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Police: Russian killer wrote Pussy Riot message to mislead us

Nikolay Alexandrov / AP

Igor Danilevsky, who allegedly confessed to killing two women, speaks to his mother in a court as he appears in the court in Kazan, about 450 miles east of Moscow on Friday.

A college teacher who confessed to killing two women in their Russian apartment says he scrawled "Free Pussy Riot" in blood on the wall to mislead investigators, police said Friday.

The initial hint that the killer was inspired by the jailed Pussy Riot punk band provoked new criticism by a Russian Orthodox Church official who said the group's supporters now had "blood on their conscience."

The official also called on human rights groups and celebrities such as Madonna and Paul McCartney to "disavow" their support of Pussy Riot to prevent other such violent acts, The Moscow Times reported.

But the police report said the crime was not inspired by the group or its protest against President Vladimir Putin in a Moscow cathedral for which three band members were jailed.


The 38-year-old suspect, identified as Igor Danilevsky, told police he killed a former classmate and her 76-year-old mother and then wrote the words on the wall "to draw suspicion away from himself and portray it as a ritual killing," the regional Interior Ministry said.

The bodies were found on Wednesday and state television repeatedly showed images of the slogan daubed on the kitchen wall of the apartment in Kazan, capital of the Tatarstan region, about 450 miles east of Moscow. According to The Moscow Times, investigators believe the killings of the women took place sometime between Aug. 24 and 26.

Protesters put head covers on sculptures in Norway to show their continued support of the jailed Russian punk rock group called "Pussy Riot." NBCNews.com's Dara Brown reports.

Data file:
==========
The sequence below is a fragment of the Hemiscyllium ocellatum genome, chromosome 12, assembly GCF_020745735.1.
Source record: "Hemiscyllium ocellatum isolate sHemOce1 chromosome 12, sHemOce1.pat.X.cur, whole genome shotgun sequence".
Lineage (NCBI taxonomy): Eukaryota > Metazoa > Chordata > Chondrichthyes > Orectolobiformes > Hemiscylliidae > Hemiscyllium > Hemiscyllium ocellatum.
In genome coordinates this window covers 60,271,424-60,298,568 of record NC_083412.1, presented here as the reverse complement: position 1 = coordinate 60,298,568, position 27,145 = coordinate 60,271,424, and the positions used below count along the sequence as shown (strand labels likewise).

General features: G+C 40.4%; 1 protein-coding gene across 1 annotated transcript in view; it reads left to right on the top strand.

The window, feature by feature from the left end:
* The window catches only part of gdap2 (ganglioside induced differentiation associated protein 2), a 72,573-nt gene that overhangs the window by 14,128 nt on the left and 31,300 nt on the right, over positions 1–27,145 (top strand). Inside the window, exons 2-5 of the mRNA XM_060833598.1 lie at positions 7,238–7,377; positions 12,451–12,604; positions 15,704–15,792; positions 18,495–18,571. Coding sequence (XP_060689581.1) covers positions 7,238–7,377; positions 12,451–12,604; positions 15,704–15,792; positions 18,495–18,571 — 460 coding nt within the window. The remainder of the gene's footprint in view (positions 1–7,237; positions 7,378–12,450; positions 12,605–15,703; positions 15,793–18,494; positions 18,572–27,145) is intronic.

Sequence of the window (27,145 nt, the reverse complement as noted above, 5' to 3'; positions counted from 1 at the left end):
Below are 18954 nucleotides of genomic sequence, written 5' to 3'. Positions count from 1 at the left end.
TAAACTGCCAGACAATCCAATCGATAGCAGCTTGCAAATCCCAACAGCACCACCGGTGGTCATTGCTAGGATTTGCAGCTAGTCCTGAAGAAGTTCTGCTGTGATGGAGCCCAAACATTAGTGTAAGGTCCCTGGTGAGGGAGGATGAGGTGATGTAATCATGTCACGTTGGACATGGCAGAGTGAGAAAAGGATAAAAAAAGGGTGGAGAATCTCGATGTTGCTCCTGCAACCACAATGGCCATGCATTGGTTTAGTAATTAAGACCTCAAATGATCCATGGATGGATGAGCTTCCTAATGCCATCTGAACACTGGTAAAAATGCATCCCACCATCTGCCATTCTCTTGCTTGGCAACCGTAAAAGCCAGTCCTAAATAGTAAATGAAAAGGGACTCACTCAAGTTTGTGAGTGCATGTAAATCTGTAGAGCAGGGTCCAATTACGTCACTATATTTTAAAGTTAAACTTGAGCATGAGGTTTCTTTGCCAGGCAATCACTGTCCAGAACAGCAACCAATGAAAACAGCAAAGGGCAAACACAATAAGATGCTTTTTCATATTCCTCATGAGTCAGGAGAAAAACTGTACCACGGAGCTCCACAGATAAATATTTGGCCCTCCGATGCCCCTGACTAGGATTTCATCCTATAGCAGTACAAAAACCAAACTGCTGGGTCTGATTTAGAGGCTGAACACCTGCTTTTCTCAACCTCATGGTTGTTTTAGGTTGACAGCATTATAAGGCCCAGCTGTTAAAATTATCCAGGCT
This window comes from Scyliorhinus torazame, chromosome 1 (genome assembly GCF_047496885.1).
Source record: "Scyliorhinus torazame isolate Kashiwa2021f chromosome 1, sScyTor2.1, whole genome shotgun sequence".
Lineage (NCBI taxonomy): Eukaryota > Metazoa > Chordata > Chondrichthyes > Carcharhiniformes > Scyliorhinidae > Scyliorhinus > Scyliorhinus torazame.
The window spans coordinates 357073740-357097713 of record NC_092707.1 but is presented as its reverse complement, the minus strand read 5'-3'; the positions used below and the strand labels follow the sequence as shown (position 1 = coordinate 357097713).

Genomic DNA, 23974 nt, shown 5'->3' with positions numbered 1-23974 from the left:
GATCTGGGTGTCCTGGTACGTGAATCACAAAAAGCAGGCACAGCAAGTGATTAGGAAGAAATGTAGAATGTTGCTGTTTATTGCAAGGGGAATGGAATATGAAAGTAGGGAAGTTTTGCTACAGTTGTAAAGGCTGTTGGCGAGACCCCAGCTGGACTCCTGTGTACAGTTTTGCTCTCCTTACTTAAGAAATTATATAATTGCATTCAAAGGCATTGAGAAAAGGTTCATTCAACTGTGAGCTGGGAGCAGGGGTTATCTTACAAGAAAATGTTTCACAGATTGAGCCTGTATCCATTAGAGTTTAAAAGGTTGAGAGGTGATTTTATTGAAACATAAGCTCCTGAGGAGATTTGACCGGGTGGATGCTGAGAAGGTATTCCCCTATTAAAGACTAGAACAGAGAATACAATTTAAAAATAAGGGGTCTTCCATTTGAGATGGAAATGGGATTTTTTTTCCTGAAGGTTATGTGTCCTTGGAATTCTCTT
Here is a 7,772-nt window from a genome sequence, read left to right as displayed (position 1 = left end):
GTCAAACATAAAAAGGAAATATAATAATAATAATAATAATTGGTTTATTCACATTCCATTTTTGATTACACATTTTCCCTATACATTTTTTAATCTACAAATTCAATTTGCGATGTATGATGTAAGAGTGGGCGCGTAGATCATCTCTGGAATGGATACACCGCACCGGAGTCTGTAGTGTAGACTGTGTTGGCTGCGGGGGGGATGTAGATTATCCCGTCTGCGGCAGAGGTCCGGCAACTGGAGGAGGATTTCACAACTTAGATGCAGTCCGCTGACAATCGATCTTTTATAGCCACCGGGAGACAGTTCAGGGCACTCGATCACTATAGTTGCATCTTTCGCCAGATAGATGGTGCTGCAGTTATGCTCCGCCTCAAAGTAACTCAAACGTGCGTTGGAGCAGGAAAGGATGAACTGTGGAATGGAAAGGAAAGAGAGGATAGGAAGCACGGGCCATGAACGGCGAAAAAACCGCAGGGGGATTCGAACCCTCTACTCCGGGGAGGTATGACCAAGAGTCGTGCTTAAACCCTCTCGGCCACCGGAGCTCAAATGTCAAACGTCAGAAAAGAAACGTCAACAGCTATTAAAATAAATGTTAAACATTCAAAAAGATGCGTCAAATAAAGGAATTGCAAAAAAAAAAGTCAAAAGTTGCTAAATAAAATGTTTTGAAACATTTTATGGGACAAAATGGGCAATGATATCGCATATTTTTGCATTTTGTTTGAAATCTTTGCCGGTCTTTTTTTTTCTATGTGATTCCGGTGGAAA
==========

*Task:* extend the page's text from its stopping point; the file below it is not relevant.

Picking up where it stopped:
The "punk prayer" Pussy Riot performed at the Moscow's Christ the Saviour Cathedral in February was a protest against Putin and the support for him from the Russian Orthodox Church.

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The jailing of three band members for two years drew international criticism and opposition leaders hope Pussy Riot supporters will join street protests starting in September.

The Moscow Times reported that Mikhail Kuznetsov, a lawyer for the plaintiffs in the trial, said "tragedies like the one in Kazan … would have been avoided" if the women had not been convicted of inciting religious hatred. 

Police said Danilevsky, the suspect in the killings in Kazan, had pretended to be courting the younger victim after she helped him pay off his debts by borrowing hundreds of thousands of roubles (tens of thousands of dollars) from banks.

Danilevsky allegedly promised the woman they would take a vacation together, but grabbed a knife and killed her during a quarrel after he told her they would be unable to take the trip.

Handout / Reuters

The words "Free Pussy Riot" written on a wall are seen inside an apartment in Kazan, Russia, in this undated image released to Reuters on Thursday. Two women were found stabbed to death in the apartment.

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State television showed what it said was the suspect, his face blurred out, calmly giving an account of the killings.

Police said Danilevsky had taken the knife used in the killings with him after the murders and stole 100,000 roubles ($3,100) and two mobile phones from the apartment.

He was detained after the phones and the knife were found on the balcony of the apartment where he lived with his parents. A court ordered him held in custody for two months, and he could be imprisoned for life if convicted of the killings.

Reuters contributed to this report.

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